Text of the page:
However, the majority of volunteers did not have a washer and had to wash all their clothing by hand. We are all very used to the finer things in life, so much so that the excessive technology for others has become a necessity for us. Though it is important to point out that the Caribbean weather is quite different from the rest of the world, and where it is doable to hang your clothing out to dry during the day in Jamaica, it is impossible in a place that snows, obviously.
There is a possiblity that there are laundry mats around your area, but don’t count on it. If you do happen to find one, chances are it way further then you wished it would be. Meaning, one, two, and possibly three taxi rides to your destination. Walking to and from each taxi stand, lugging around all your baby puke and sweat stained smelly laundry in a packed to the brim taxi cab. HA! Pretty funny right?
- You will be doing your laundry in the sink or outside, do not kid yourself. Buy some solid soap sheets like this one. (Sorry for the annoying URL, for some reason the attach link isn’t working **http://www.amazon.com/exec/obidos/ASIN/B000Y0CL8K/worldscheapes-20** I cant really coach you much on this side of things, but this is how my lovely second Jamaica laundry trip is looking. So, I better start learning a thing or two, too.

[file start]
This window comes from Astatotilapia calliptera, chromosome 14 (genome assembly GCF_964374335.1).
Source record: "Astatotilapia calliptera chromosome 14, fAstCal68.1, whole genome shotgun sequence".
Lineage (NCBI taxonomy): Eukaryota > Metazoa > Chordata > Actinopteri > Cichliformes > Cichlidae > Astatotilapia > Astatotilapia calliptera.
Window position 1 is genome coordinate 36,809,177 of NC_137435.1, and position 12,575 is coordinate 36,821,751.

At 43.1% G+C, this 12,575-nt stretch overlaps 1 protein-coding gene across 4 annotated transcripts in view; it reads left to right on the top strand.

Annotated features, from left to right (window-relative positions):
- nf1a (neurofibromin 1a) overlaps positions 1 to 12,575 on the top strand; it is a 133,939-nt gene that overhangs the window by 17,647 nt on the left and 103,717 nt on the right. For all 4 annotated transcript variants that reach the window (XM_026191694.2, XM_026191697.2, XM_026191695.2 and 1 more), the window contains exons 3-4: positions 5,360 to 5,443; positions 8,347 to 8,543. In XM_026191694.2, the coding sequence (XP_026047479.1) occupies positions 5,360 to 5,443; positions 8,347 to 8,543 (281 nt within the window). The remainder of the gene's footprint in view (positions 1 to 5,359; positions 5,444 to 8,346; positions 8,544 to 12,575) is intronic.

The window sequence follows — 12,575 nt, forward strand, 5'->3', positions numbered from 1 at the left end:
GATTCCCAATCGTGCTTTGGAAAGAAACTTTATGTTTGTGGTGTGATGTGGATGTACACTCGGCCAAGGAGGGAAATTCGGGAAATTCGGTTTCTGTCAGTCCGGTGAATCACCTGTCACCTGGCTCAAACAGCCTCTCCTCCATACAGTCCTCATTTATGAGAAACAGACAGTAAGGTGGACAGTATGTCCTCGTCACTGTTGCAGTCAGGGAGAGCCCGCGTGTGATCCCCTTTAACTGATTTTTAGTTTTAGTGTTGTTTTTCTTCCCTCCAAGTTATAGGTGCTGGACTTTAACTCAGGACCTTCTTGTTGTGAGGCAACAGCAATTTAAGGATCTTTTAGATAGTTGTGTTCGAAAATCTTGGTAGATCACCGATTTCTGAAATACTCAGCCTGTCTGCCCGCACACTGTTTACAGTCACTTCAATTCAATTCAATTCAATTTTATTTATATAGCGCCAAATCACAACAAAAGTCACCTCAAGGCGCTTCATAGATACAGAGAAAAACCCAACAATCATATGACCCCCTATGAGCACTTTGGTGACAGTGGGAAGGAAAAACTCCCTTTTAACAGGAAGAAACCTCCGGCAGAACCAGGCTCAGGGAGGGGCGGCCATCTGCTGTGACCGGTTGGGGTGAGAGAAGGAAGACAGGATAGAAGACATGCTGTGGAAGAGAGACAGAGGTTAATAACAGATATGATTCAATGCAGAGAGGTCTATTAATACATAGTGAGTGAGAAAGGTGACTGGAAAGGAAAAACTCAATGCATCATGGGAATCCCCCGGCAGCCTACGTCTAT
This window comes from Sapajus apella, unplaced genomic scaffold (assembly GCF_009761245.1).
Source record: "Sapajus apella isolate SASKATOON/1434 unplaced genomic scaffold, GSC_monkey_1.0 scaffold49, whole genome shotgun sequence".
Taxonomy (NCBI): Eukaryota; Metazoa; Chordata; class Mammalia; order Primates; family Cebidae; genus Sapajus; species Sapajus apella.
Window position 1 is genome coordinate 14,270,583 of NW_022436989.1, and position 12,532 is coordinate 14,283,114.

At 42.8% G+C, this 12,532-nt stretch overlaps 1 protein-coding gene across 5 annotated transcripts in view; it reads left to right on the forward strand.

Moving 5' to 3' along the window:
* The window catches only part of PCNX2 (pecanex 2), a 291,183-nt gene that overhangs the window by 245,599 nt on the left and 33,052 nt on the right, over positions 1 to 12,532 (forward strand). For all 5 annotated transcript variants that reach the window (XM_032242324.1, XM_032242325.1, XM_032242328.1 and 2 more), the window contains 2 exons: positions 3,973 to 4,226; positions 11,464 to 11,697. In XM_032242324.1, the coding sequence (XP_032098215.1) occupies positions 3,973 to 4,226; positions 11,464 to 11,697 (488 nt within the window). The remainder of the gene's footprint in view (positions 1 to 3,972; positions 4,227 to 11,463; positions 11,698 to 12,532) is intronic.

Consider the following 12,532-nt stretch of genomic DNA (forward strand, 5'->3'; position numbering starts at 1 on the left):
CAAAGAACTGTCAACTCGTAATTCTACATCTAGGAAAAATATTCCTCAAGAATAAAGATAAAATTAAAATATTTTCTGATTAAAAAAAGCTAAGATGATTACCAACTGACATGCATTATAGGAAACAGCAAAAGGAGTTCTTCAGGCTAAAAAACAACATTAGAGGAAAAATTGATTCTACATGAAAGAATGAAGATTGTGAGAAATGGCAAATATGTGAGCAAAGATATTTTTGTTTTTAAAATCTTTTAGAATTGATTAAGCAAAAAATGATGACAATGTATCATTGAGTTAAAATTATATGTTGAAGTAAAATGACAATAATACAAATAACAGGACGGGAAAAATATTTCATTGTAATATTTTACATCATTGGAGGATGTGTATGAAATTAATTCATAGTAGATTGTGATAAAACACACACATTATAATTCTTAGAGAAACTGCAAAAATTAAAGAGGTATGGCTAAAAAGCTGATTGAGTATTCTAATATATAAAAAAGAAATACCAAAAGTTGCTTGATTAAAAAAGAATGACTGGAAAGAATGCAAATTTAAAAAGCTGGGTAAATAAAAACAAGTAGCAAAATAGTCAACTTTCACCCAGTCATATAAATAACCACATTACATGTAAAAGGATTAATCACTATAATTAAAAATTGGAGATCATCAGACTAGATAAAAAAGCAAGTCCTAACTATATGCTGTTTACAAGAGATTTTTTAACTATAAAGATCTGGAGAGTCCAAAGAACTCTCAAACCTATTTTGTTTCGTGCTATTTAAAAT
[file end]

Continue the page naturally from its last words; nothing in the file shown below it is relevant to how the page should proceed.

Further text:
So, this whole Laundry situation is important to know when packing. Which, I had gave little thought about apparently. Ohhhh, so you are telling me that the more clothes you pack, the more you need to wash? Meaning more loads? More money? AND more trouble? Wowwww, who would have known?
- Pack light. Jeggings are the heaviest clothing option you should go for. Anything more seems like a disaster.
- Buy clothes hangers to hang outside on the wire (assuming they have one and you are able to utilize it). Otherwise, youll just be hanging it over a rail or on a tree branch… hell I really am not sure. I am hoping the first is an option. GOODLUCK, damn laundry.
I would recommend sandals and flat boots.
You will be walking a lot, probably more then you would back home. I bought tan sandals on sale for $7.00, which worked well for the first month but started to fall apart towards the end of my service. I’d stick with the sandals that clasp around the ankle so they don’t fall off or someone doesn’t step on the backs by mistake.
Go for a lighter brown or tan color so it doesn’t make you look shorter, and also because the red clay poses a problem for anyone who hate for white shoes to turn brown.
Also, my Dutch roommate, by some miracle, had a really strong industrial type of glue that I used to glue back the flaps of my shoes. Would be smart to invest in that as well!
Now, why couldn’t I be that smart! Luckily now, you at least know. And good luck!